Given the quickly evolving China context which itself governs how and in what ways MNCs should act in China, it’s critical that MNC executives in China possess a certain level of “thought leadership” capability.

Shane Tedjarati, the recently retired President of Global High Growth Regions for Honeywell, a large US industrial conglomerate, and the architect of its China strategy, stresses the importance of viewing and treating the China team as a brains trust. By that, he means that his China managers cannot simply assume “business as usual” and just execute orders. The local team has to be able to fully understand and appreciate the strategic dynamics of the market and be able to propose viable solutions to the global headquarters and business units.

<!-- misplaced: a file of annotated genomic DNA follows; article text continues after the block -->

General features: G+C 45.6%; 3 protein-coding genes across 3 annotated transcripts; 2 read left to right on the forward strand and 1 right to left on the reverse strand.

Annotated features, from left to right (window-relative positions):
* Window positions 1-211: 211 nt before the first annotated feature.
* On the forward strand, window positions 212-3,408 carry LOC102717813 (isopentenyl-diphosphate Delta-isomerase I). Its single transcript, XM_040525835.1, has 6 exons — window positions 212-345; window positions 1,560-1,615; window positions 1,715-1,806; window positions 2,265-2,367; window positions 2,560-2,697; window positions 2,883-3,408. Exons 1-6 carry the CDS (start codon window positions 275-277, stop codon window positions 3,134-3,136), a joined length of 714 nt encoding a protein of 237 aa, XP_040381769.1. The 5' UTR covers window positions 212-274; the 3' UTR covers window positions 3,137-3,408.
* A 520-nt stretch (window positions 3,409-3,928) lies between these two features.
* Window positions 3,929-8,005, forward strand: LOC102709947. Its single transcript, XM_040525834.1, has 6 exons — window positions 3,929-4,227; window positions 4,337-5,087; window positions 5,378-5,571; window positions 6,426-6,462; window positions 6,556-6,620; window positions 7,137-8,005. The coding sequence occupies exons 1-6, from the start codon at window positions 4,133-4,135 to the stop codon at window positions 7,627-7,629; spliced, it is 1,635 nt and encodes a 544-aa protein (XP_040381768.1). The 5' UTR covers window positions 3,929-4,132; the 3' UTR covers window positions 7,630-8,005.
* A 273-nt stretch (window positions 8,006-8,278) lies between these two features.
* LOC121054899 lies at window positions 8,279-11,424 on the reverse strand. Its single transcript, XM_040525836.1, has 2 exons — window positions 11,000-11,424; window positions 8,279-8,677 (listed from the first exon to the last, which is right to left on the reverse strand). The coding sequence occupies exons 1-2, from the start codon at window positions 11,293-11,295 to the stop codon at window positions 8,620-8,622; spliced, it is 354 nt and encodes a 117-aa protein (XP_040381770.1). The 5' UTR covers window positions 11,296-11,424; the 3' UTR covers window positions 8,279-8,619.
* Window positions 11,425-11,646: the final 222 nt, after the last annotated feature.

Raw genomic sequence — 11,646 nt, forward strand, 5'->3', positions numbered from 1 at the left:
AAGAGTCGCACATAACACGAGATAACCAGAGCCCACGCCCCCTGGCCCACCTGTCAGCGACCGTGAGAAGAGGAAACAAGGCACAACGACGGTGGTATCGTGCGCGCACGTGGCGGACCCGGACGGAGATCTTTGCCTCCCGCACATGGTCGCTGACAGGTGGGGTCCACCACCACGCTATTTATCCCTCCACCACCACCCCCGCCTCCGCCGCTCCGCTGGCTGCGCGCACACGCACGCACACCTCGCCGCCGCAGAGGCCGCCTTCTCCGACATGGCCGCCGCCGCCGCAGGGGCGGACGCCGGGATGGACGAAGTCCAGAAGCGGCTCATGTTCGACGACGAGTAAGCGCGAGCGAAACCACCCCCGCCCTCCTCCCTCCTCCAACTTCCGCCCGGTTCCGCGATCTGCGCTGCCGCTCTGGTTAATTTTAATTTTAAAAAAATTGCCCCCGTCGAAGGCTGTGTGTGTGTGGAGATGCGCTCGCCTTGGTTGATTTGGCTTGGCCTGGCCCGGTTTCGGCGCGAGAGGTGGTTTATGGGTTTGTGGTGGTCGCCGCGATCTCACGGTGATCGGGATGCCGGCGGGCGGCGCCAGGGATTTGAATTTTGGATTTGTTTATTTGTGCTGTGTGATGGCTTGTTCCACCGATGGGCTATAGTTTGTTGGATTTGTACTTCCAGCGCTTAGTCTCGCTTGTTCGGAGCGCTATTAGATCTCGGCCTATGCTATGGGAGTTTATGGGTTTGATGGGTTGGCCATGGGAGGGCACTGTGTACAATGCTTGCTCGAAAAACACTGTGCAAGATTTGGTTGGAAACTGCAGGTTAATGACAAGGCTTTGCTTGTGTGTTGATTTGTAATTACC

Strategic thinking ability enables local managers to better communicate the conditions in China to the relevant people at global headquarters. More often than not, seniors at global headquarters do not have the time or access to fully understand the situation on the ground. Therefore, accurate and complete input from local managers is critical. More often than not, there is a breakdown and a certain degree of inadequacy in such communications, leading to many of the common pitfalls mentioned above.

Needless to say, operational responsibilities are also very important for the China heads of MNCs. However, downplaying strategic thinking and simply being operations-focused will not suffice for any MNC to become sustainably competitive in China. Both are required. More MNCs have now come to realize this and are willing to make the right investment to build this capability. Given the importance of China and availability of homegrown talents on the ground, in due course we expect a consequent shift in the landscape.